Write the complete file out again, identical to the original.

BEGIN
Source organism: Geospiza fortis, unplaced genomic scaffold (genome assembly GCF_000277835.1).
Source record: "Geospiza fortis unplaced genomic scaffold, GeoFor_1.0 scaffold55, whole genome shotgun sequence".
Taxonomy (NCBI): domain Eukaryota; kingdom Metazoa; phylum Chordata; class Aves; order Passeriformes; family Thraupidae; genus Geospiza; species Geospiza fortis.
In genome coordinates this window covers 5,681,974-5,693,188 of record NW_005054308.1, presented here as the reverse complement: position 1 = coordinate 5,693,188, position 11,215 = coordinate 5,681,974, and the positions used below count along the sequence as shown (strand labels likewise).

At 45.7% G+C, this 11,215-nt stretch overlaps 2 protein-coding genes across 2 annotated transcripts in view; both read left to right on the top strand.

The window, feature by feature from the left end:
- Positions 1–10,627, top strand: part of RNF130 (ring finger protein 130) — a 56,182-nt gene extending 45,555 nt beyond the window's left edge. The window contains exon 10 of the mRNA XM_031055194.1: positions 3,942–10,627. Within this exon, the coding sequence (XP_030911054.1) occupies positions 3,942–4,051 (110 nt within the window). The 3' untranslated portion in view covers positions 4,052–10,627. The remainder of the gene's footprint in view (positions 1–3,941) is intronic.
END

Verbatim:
Source organism: Geospiza fortis, unplaced genomic scaffold (genome assembly GCF_000277835.1).
Source record: "Geospiza fortis unplaced genomic scaffold, GeoFor_1.0 scaffold55, whole genome shotgun sequence".
Taxonomy (NCBI): domain Eukaryota; kingdom Metazoa; phylum Chordata; class Aves; order Passeriformes; family Thraupidae; genus Geospiza; species Geospiza fortis.
In genome coordinates this window covers 5,681,974-5,693,188 of record NW_005054308.1, presented here as the reverse complement: position 1 = coordinate 5,693,188, position 11,215 = coordinate 5,681,974, and the positions used below count along the sequence as shown (strand labels likewise).

At 45.7% G+C, this 11,215-nt stretch overlaps 2 protein-coding genes across 2 annotated transcripts in view; both read left to right on the top strand.

The window, feature by feature from the left end:
- Positions 1–10,627, top strand: part of RNF130 (ring finger protein 130) — a 56,182-nt gene extending 45,555 nt beyond the window's left edge. The window contains exon 10 of the mRNA XM_031055194.1: positions 3,942–10,627. Within this exon, the coding sequence (XP_030911054.1) occupies positions 3,942–4,051 (110 nt within the window). The 3' untranslated portion in view covers positions 4,052–10,627. The remainder of the gene's footprint in view (positions 1–3,941) is intronic.